BEIJING, July 23 -- The discovery of a preferential university enrollment policy for children of school staff has prompted renewed debate about education fairness in China.
"The children of school staff at the local universities and colleges should be given admission to the school of their parents as long as their scores meet the school's minimum requirement," reads a document from the Education Department of Hunan province.
The policy, begun in May last year, is still in effect but will be annulled in 2010, according to the education department.
Students who took the national college entrance exam in June found the document on the official websites of several local universities and reported it to local media, the Beijing News reported Wednesday.
Regarded as a benefit or reward for the parents' contribution to education, the children of school staff have enjoyed various privileges to quality education in China.
But it has always been an unwritten rule and conducted largely in secret, education insiders said.
"Children of teachers or other employees in the educational system are given privileges in education and even in employment within the system in my hometown," Li Ding, 26, a fashion editor in Wuhan, told China Daily yesterday. Her mother used to be headmaster of a primary school.
To ensure equal access to higher education, officials from the Ministry of Education said they were strongly against the practice and asked local departments to stop it.
"A lot of Chinese universities used to have similar preferential polices but now the majority of the schools have stopped doing that," Yang Dongping, president of 21st Century Education Development Research Institute, a nongovernmental organization promoting China's education system, told China Daily yesterday.
He said the Hunan education officials were "obviously acting against the ministry's rule."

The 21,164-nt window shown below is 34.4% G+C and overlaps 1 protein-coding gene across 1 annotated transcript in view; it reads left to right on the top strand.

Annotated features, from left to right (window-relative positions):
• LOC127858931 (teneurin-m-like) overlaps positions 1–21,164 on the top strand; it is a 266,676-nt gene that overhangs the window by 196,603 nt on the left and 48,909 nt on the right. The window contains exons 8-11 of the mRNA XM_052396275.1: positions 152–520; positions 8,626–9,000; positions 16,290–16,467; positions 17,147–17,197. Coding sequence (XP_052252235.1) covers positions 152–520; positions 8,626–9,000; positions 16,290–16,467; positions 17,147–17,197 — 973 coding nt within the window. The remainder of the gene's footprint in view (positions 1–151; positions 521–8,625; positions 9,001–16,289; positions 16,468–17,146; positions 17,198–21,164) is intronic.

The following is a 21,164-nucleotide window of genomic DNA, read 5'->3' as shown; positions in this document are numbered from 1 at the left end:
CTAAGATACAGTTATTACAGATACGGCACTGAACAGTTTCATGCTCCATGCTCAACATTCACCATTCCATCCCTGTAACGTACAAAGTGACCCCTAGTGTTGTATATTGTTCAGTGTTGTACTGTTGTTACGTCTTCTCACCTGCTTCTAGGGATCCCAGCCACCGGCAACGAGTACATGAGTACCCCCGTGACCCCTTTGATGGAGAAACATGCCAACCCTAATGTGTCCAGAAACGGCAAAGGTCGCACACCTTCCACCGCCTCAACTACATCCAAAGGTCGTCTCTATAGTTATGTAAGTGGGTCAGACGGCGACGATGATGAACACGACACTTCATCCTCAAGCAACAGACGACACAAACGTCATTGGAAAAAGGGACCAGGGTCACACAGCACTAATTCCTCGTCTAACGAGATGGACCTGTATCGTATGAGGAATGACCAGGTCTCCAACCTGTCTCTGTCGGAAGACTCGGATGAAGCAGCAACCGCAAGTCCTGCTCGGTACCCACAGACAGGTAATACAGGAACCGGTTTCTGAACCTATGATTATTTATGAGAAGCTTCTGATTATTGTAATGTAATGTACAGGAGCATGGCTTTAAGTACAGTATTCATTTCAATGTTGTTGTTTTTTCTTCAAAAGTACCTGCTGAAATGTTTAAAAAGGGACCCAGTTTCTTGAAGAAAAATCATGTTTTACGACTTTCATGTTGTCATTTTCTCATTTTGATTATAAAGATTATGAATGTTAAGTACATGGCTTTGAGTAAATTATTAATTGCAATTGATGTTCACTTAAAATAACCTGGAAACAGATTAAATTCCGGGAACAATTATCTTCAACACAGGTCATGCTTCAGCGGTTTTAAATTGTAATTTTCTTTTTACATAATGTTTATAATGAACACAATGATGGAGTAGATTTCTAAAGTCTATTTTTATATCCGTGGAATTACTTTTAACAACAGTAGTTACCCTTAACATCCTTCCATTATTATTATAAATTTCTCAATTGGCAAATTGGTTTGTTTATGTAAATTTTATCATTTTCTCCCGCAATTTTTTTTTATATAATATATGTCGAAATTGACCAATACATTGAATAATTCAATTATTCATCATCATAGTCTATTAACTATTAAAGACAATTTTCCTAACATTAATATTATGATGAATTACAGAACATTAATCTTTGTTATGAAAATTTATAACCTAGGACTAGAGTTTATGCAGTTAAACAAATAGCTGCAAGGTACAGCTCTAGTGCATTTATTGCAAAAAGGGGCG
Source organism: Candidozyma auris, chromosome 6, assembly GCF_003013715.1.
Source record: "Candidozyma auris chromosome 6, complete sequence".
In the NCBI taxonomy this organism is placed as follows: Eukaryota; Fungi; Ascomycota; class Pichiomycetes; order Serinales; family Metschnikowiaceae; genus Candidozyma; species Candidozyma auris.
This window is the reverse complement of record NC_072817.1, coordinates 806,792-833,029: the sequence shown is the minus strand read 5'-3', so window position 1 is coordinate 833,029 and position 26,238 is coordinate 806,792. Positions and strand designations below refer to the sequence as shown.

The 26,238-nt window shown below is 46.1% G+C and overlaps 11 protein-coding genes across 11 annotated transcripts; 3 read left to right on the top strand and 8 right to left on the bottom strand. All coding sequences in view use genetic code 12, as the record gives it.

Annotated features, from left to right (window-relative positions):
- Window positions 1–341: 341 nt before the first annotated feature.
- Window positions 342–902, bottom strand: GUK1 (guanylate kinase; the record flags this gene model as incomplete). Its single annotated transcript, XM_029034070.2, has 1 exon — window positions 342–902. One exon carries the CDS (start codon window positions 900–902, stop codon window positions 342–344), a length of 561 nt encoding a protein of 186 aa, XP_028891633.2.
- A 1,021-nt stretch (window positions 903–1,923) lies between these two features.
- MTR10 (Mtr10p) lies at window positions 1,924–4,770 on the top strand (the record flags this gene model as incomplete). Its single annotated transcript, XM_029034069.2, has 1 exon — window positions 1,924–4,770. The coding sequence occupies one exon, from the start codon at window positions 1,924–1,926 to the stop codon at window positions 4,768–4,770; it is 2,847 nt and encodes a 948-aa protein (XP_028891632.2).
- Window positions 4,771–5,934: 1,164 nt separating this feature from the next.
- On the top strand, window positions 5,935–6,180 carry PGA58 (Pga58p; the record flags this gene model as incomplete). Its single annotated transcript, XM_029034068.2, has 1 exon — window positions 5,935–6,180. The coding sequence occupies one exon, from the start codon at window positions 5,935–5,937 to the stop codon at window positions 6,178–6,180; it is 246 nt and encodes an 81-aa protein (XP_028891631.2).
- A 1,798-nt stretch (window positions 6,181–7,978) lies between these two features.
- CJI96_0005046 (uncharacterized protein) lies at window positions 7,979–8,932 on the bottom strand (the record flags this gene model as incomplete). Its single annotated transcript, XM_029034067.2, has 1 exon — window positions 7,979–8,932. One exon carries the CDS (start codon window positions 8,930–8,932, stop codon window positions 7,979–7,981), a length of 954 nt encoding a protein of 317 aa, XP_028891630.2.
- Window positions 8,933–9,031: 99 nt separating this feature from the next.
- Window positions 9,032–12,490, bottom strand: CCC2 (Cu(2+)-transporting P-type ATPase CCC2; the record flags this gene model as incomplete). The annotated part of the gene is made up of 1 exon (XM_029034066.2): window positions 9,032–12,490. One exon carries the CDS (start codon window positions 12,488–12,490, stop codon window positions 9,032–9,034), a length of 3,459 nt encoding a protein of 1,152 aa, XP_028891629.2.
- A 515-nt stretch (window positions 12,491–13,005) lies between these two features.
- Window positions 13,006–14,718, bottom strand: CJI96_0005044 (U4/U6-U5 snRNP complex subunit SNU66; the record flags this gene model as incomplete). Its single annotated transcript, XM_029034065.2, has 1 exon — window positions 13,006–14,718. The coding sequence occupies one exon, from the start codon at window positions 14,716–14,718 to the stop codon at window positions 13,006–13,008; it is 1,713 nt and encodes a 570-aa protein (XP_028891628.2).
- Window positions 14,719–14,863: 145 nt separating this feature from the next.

Zhang Fangwei, a 29-year-old teacher at Beijing University of Posts and Telecommunications, said yesterday that such preferential treatment infringes on the principle of education equity.
"The universities could give other benefits or rewards to their hard-working staff rather than enrollment privileges."
But many universities have faced great pressure from their employees when canceling the policy.
Zhou Qifeng, president of Peking University, is one of the school leaders against the practice. In 2006, as the president of Jilin University, he encountered a big protest from colleagues when he decided to raise the enrollment requirement of the school staff's children.
Some people outside the school system have shown their understanding and tolerance towards the policy.
"Workers in public transportation can get free rides, why can't teachers let their children study in their schools?" said Liu Wei, mother of a nine-month-old baby.
Due to the limited education resources in the country, every parent is trying their utmost to get their children into a good school, she said.
"We can accept some privileges for school staff but it can't go too far. Their children should at least meet the minimum requirement for the school."